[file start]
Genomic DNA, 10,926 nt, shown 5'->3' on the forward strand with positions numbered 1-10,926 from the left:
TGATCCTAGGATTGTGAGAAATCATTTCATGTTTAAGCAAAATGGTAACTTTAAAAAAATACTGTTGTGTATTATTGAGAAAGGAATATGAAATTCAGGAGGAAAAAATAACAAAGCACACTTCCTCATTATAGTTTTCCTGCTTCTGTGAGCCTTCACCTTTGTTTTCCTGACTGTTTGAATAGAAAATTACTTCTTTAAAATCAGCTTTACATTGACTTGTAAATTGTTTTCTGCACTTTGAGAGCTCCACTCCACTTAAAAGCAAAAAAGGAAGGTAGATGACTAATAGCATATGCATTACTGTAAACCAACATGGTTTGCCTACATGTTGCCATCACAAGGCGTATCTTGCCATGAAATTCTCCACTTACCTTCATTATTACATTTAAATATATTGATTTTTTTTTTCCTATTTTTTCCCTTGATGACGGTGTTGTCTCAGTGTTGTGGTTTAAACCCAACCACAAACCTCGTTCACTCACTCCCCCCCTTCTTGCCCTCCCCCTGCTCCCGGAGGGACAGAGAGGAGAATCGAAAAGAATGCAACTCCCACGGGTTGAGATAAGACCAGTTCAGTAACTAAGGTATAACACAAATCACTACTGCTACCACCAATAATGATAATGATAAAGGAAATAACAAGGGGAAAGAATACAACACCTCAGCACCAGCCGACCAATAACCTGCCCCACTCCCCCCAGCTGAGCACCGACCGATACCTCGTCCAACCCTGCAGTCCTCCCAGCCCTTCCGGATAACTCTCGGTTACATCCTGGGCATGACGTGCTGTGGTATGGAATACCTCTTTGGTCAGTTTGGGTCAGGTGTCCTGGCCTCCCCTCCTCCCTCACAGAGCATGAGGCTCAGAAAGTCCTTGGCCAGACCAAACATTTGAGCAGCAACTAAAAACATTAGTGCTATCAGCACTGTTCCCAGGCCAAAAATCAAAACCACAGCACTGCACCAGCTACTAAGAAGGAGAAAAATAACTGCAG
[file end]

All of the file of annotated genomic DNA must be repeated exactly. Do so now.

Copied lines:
Genomic DNA, 10,926 nt, shown 5'->3' on the forward strand with positions numbered 1-10,926 from the left:
TGATCCTAGGATTGTGAGAAATCATTTCATGTTTAAGCAAAATGGTAACTTTAAAAAAATACTGTTGTGTATTATTGAGAAAGGAATATGAAATTCAGGAGGAAAAAATAACAAAGCACACTTCCTCATTATAGTTTTCCTGCTTCTGTGAGCCTTCACCTTTGTTTTCCTGACTGTTTGAATAGAAAATTACTTCTTTAAAATCAGCTTTACATTGACTTGTAAATTGTTTTCTGCACTTTGAGAGCTCCACTCCACTTAAAAGCAAAAAAGGAAGGTAGATGACTAATAGCATATGCATTACTGTAAACCAACATGGTTTGCCTACATGTTGCCATCACAAGGCGTATCTTGCCATGAAATTCTCCACTTACCTTCATTATTACATTTAAATATATTGATTTTTTTTTTCCTATTTTTTCCCTTGATGACGGTGTTGTCTCAGTGTTGTGGTTTAAACCCAACCACAAACCTCGTTCACTCACTCCCCCCCTTCTTGCCCTCCCCCTGCTCCCGGAGGGACAGAGAGGAGAATCGAAAAGAATGCAACTCCCACGGGTTGAGATAAGACCAGTTCAGTAACTAAGGTATAACACAAATCACTACTGCTACCACCAATAATGATAATGATAAAGGAAATAACAAGGGGAAAGAATACAACACCTCAGCACCAGCCGACCAATAACCTGCCCCACTCCCCCCAGCTGAGCACCGACCGATACCTCGTCCAACCCTGCAGTCCTCCCAGCCCTTCCGGATAACTCTCGGTTACATCCTGGGCATGACGTGCTGTGGTATGGAATACCTCTTTGGTCAGTTTGGGTCAGGTGTCCTGGCCTCCCCTCCTCCCTCACAGAGCATGAGGCTCAGAAAGTCCTTGGCCAGACCAAACATTTGAGCAGCAACTAAAAACATTAGTGCTATCAGCACTGTTCCCAGGCCAAAAATCAAAACCACAGCACTGCACCAGCTACTAAGAAGGAGAAAAATAACTGCAG